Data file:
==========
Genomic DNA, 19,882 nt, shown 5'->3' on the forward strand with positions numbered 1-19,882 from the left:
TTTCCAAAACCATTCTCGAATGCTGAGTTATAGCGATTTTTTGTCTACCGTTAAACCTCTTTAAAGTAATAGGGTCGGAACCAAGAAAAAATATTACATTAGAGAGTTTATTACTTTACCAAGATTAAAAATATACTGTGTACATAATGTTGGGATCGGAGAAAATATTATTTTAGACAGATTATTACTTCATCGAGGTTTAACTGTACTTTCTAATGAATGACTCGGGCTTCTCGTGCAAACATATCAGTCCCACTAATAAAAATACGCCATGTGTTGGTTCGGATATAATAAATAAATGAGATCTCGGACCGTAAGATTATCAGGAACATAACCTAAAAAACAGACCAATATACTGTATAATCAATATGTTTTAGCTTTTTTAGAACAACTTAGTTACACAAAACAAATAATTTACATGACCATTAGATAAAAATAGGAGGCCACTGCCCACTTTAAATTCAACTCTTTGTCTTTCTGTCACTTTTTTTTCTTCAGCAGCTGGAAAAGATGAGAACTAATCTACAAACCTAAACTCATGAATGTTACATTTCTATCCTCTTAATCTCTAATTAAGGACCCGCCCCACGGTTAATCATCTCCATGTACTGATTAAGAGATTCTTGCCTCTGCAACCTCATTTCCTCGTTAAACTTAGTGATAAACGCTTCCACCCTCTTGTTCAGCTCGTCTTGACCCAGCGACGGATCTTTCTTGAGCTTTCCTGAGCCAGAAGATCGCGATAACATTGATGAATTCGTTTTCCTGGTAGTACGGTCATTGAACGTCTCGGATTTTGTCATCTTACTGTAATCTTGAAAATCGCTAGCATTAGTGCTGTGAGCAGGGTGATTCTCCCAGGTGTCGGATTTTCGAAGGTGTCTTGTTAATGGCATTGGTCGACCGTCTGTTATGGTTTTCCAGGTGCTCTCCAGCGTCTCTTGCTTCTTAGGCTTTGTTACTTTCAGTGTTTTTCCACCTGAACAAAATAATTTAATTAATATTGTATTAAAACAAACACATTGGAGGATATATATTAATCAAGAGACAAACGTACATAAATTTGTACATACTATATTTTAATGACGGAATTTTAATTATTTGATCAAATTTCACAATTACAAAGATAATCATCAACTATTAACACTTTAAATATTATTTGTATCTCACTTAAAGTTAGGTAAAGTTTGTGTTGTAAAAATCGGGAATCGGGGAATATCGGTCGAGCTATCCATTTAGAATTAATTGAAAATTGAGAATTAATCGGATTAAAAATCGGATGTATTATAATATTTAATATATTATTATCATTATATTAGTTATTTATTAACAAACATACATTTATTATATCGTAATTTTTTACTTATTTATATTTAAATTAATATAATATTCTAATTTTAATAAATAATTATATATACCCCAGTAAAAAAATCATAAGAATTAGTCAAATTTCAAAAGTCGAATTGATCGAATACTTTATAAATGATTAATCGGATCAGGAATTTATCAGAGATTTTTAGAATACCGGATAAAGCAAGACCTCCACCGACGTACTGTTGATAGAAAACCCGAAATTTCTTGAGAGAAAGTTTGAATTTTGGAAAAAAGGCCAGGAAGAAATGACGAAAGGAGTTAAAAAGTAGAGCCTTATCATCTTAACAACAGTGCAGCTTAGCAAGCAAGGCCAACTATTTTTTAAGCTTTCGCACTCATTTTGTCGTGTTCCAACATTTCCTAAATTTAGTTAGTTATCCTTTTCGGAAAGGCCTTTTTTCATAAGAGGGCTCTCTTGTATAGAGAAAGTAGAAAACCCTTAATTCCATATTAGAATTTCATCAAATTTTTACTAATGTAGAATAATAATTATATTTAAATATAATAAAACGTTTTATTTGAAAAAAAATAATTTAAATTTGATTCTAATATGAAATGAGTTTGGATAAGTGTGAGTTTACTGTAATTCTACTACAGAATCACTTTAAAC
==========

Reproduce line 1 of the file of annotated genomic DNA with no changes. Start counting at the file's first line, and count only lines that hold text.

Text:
Genomic DNA, 19,882 nt, shown 5'->3' on the forward strand with positions numbered 1-19,882 from the left: